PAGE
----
Well, the pacing needs to improve or at least continue the way it was in the fourth episode, otherwise things will get boring pretty quickly.
Unfortunately the red uniforms and industrial ambiance were sacrificed on this version and replaced with neutral tones and a very clinical look. I miss the red uniforms. The new uniforms make all visitors look like they’re working at a spa. And the inside of the mothership actually looks like a spa. It’s kind of unsettling.
But that’s not what I hate.
What I hate is not a thing:
What I hate is this little twat. Agent Evan’s stupid son.
Little Tyler Evans is the equivalent to Robin from the original series, a character that not only ended up giving birth to the first hybrid (“the star child”, a character that ended up being as annoying as Robin herself), but also spent most of the time complaining about how no one paid attention to her. Little Tyler seems to be headed that way.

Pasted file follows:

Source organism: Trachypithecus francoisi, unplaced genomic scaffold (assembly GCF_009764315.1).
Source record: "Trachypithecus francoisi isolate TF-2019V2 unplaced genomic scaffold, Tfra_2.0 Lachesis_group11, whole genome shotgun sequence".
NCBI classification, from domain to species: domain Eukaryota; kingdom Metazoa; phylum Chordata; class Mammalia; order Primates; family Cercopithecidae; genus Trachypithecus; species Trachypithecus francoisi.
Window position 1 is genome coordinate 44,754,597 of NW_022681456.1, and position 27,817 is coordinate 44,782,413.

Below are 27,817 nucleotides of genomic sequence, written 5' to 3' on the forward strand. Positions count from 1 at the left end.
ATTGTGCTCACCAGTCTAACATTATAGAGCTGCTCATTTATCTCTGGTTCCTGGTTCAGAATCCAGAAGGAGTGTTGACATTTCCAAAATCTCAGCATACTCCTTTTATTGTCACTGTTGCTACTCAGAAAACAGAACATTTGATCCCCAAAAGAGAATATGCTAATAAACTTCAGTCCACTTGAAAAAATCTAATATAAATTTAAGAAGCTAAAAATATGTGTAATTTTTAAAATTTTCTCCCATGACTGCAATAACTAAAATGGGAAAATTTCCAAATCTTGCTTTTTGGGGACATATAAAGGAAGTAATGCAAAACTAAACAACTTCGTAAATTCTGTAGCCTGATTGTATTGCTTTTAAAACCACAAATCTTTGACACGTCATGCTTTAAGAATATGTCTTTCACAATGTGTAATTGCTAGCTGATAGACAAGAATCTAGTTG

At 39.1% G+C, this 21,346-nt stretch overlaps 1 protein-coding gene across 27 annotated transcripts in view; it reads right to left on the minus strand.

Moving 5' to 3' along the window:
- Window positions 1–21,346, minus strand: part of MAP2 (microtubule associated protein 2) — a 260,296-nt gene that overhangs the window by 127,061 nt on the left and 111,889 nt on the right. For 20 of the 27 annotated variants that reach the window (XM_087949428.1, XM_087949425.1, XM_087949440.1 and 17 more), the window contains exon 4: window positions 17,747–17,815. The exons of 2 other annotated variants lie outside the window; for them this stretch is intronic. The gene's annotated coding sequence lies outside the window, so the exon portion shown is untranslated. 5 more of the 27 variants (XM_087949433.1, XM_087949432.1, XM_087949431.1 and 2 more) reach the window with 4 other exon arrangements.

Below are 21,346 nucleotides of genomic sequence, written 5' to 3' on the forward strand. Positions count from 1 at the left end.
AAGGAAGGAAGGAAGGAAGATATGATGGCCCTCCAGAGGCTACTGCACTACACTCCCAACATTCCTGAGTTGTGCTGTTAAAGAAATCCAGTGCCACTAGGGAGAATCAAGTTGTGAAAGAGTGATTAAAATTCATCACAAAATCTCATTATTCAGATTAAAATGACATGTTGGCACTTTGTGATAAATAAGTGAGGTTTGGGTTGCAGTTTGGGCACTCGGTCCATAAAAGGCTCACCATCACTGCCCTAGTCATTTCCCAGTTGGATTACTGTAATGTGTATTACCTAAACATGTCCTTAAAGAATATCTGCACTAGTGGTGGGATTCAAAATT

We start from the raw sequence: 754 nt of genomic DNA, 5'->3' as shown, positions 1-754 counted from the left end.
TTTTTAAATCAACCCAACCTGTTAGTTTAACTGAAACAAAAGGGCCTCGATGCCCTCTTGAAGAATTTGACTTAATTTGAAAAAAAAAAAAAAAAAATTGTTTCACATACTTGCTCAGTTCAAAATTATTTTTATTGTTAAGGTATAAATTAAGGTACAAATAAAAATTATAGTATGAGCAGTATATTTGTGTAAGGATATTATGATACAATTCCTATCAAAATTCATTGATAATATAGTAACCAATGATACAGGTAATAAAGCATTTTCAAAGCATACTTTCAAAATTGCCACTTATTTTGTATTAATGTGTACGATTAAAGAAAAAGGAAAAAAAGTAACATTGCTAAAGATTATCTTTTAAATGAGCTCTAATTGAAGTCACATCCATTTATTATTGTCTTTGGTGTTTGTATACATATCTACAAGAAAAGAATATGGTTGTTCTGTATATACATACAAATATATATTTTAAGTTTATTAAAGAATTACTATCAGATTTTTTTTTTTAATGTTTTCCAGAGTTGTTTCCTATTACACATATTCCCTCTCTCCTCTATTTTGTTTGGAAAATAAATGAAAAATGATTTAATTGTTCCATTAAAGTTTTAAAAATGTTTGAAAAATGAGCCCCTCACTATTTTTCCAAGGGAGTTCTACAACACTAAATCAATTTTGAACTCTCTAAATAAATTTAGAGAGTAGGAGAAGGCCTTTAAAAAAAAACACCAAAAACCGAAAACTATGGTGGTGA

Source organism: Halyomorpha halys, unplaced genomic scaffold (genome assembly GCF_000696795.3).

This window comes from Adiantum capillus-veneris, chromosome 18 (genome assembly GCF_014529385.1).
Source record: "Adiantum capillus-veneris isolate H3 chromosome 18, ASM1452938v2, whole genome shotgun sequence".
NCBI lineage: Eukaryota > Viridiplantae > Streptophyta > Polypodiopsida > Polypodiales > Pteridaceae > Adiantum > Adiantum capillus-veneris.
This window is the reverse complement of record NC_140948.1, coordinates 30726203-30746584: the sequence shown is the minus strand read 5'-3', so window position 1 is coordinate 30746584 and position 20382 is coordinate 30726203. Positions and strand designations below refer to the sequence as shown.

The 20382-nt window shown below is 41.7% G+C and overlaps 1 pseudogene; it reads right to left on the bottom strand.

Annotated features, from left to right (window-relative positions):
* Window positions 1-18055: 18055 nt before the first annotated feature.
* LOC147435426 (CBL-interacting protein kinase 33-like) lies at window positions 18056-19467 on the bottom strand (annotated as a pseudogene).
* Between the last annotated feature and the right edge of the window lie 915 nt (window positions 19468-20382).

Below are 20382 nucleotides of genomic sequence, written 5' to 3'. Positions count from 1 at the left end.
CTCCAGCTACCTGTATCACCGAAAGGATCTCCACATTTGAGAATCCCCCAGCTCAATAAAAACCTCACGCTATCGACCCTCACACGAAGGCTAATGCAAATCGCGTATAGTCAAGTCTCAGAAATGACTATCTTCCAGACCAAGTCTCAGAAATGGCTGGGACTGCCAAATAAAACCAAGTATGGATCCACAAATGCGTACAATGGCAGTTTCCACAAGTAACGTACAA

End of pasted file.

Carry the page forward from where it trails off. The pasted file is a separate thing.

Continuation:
Oh look, he falls for Supergirl! And she happens to be Anna’s daughter. Anna also happens to have plans for the little twat. If those plans include getting him preggo with a human-lizard hybrid that will eventually carve its way out of his belly, I’ll be a happy girl!
I’ve got nothing against the actor. It’s not his fault. But why do TV shows insist on including teenage characters that represent the worst teenage qualities and make my blood boil? WHY? WHY? WHY?
I think the show has the potential to become really solid if it continues with the pacing and structure achieved by episode four. I’m willing to give it a chance, at least for the first season.
On a more alarming note, I know my morbidly girlish curiosity will keep me glued to this show until I see an equivalent to Michael Ironside’s character. *Swoons*
Until next time… We are at peace – Always.